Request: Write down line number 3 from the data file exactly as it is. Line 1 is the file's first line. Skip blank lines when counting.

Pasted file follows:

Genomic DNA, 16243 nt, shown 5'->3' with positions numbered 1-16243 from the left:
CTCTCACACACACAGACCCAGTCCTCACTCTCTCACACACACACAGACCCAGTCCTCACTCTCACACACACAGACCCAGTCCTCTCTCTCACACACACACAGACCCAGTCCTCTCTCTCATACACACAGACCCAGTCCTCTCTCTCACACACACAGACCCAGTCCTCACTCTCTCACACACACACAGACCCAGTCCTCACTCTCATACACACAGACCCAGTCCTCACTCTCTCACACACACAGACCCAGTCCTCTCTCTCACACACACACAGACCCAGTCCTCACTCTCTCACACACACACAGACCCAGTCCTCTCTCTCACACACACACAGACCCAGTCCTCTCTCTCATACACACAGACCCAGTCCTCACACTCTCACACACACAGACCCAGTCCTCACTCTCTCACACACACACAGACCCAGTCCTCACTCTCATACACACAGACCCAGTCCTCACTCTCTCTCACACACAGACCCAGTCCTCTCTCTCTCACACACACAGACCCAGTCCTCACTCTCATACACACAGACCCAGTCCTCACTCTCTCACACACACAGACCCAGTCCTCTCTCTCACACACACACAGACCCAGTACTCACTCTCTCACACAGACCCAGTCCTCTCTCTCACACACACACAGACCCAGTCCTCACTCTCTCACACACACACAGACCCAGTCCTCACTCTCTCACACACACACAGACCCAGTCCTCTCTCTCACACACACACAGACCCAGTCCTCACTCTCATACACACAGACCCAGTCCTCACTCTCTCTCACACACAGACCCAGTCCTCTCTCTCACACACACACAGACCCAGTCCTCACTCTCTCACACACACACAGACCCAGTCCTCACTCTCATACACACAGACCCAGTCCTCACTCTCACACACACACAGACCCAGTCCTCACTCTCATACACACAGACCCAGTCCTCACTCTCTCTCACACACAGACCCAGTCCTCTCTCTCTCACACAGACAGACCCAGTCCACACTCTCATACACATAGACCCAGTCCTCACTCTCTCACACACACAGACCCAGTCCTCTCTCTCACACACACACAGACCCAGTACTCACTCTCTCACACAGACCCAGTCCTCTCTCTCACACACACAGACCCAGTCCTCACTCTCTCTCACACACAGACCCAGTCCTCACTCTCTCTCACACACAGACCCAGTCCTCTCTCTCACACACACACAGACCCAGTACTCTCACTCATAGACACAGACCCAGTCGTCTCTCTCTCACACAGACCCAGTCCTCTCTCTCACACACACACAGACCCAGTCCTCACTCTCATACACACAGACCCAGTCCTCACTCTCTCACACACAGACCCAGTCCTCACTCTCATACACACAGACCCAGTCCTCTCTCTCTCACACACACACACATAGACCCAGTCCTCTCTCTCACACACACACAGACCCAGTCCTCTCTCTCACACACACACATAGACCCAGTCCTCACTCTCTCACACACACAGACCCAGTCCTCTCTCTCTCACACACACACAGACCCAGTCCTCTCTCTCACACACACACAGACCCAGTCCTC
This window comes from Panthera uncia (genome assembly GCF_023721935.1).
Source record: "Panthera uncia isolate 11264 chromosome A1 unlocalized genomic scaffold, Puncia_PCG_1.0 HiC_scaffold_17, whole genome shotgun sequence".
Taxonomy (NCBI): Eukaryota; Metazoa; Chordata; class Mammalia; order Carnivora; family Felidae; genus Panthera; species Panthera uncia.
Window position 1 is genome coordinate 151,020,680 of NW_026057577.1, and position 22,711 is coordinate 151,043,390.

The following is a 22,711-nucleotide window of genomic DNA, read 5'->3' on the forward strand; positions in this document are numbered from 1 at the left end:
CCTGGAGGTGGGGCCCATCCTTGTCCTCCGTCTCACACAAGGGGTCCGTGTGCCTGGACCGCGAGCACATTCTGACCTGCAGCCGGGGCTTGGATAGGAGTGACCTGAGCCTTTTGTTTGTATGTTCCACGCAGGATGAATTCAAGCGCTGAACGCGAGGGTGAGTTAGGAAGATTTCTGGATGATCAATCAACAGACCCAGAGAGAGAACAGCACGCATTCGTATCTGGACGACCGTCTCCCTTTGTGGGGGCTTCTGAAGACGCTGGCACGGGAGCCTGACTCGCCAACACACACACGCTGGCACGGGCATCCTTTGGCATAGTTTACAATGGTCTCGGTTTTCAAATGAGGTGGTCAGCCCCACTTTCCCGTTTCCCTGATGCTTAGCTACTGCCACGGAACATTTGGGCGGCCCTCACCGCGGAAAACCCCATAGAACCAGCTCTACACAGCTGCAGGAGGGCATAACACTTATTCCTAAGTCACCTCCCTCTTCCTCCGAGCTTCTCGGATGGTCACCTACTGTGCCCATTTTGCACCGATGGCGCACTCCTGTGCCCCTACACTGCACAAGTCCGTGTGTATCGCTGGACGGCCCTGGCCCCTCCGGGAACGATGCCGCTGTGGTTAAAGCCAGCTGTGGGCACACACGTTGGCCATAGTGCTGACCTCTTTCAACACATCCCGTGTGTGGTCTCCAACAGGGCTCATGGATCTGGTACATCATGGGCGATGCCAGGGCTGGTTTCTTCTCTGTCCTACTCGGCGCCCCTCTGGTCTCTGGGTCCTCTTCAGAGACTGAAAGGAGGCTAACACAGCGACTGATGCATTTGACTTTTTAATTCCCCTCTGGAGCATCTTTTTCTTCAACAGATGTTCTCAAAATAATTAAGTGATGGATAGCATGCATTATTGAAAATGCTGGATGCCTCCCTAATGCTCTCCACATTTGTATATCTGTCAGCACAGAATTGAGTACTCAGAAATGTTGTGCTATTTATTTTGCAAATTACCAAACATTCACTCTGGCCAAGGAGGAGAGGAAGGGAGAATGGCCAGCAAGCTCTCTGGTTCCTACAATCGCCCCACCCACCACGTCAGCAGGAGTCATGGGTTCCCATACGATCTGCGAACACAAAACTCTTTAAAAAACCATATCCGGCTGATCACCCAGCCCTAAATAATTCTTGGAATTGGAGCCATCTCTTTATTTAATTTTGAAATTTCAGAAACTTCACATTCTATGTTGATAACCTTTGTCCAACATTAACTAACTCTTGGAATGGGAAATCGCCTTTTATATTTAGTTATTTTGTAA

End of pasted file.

This window comes from Panthera uncia (genome assembly GCF_023721935.1).